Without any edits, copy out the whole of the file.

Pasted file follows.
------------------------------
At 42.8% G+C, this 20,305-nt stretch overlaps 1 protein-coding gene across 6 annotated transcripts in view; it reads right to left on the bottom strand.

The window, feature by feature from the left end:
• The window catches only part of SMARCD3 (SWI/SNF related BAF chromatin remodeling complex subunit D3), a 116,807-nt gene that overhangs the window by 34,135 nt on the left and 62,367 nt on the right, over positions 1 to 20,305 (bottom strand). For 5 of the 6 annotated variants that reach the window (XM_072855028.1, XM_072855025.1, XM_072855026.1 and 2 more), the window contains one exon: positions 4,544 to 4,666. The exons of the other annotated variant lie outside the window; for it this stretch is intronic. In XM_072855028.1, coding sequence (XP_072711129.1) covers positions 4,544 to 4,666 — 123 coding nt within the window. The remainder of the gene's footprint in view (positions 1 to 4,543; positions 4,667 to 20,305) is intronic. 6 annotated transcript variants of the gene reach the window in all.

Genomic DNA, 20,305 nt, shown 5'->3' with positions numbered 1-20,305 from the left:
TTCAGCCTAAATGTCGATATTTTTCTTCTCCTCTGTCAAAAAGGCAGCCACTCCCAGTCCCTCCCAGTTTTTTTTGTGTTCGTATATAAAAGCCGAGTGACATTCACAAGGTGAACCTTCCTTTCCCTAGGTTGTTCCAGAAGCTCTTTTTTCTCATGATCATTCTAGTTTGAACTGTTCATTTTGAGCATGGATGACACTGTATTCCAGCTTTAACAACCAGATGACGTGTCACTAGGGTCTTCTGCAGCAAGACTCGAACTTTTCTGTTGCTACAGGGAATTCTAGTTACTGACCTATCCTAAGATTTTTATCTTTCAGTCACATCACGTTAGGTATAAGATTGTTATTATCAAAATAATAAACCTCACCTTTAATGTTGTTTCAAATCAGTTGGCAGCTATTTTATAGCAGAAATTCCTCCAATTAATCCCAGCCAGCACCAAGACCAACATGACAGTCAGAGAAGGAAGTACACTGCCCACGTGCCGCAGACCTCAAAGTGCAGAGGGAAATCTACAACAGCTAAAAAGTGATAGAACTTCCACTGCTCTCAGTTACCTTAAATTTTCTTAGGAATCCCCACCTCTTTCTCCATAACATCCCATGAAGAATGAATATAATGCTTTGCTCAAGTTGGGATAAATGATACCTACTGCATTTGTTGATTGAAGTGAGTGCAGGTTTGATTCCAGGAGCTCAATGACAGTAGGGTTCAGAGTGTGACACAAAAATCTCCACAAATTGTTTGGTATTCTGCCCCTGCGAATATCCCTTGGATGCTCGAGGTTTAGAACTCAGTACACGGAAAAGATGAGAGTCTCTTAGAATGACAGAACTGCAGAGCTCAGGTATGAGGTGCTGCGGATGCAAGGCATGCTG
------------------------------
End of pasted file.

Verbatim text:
At 42.8% G+C, this 20,305-nt stretch overlaps 1 protein-coding gene across 6 annotated transcripts in view; it reads right to left on the bottom strand.

The window, feature by feature from the left end:
• The window catches only part of SMARCD3 (SWI/SNF related BAF chromatin remodeling complex subunit D3), a 116,807-nt gene that overhangs the window by 34,135 nt on the left and 62,367 nt on the right, over positions 1 to 20,305 (bottom strand). For 5 of the 6 annotated variants that reach the window (XM_072855028.1, XM_072855025.1, XM_072855026.1 and 2 more), the window contains one exon: positions 4,544 to 4,666. The exons of the other annotated variant lie outside the window; for it this stretch is intronic. In XM_072855028.1, coding sequence (XP_072711129.1) covers positions 4,544 to 4,666 — 123 coding nt within the window. The remainder of the gene's footprint in view (positions 1 to 4,543; positions 4,667 to 20,305) is intronic. 6 annotated transcript variants of the gene reach the window in all.

Genomic DNA, 20,305 nt, shown 5'->3' with positions numbered 1-20,305 from the left:
TTCAGCCTAAATGTCGATATTTTTCTTCTCCTCTGTCAAAAAGGCAGCCACTCCCAGTCCCTCCCAGTTTTTTTTGTGTTCGTATATAAAAGCCGAGTGACATTCACAAGGTGAACCTTCCTTTCCCTAGGTTGTTCCAGAAGCTCTTTTTTCTCATGATCATTCTAGTTTGAACTGTTCATTTTGAGCATGGATGACACTGTATTCCAGCTTTAACAACCAGATGACGTGTCACTAGGGTCTTCTGCAGCAAGACTCGAACTTTTCTGTTGCTACAGGGAATTCTAGTTACTGACCTATCCTAAGATTTTTATCTTTCAGTCACATCACGTTAGGTATAAGATTGTTATTATCAAAATAATAAACCTCACCTTTAATGTTGTTTCAAATCAGTTGGCAGCTATTTTATAGCAGAAATTCCTCCAATTAATCCCAGCCAGCACCAAGACCAACATGACAGTCAGAGAAGGAAGTACACTGCCCACGTGCCGCAGACCTCAAAGTGCAGAGGGAAATCTACAACAGCTAAAAAGTGATAGAACTTCCACTGCTCTCAGTTACCTTAAATTTTCTTAGGAATCCCCACCTCTTTCTCCATAACATCCCATGAAGAATGAATATAATGCTTTGCTCAAGTTGGGATAAATGATACCTACTGCATTTGTTGATTGAAGTGAGTGCAGGTTTGATTCCAGGAGCTCAATGACAGTAGGGTTCAGAGTGTGACACAAAAATCTCCACAAATTGTTTGGTATTCTGCCCCTGCGAATATCCCTTGGATGCTCGAGGTTTAGAACTCAGTACACGGAAAAGATGAGAGTCTCTTAGAATGACAGAACTGCAGAGCTCAGGTATGAGGTGCTGCGGATGCAAGGCATGCTG